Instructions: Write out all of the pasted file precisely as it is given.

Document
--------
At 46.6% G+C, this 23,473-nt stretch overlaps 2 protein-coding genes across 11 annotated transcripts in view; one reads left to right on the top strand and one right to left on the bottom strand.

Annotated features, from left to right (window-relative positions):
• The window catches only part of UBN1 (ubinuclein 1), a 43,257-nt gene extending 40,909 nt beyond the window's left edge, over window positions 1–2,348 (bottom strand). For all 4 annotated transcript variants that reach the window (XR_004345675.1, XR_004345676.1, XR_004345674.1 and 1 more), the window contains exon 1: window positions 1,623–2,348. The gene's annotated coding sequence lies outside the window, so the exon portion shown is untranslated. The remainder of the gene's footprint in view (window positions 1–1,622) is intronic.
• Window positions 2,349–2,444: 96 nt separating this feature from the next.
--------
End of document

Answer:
At 46.6% G+C, this 23,473-nt stretch overlaps 2 protein-coding genes across 11 annotated transcripts in view; one reads left to right on the top strand and one right to left on the bottom strand.

Annotated features, from left to right (window-relative positions):
• The window catches only part of UBN1 (ubinuclein 1), a 43,257-nt gene extending 40,909 nt beyond the window's left edge, over window positions 1–2,348 (bottom strand). For all 4 annotated transcript variants that reach the window (XR_004345675.1, XR_004345676.1, XR_004345674.1 and 1 more), the window contains exon 1: window positions 1,623–2,348. The gene's annotated coding sequence lies outside the window, so the exon portion shown is untranslated. The remainder of the gene's footprint in view (window positions 1–1,622) is intronic.
• Window positions 2,349–2,444: 96 nt separating this feature from the next.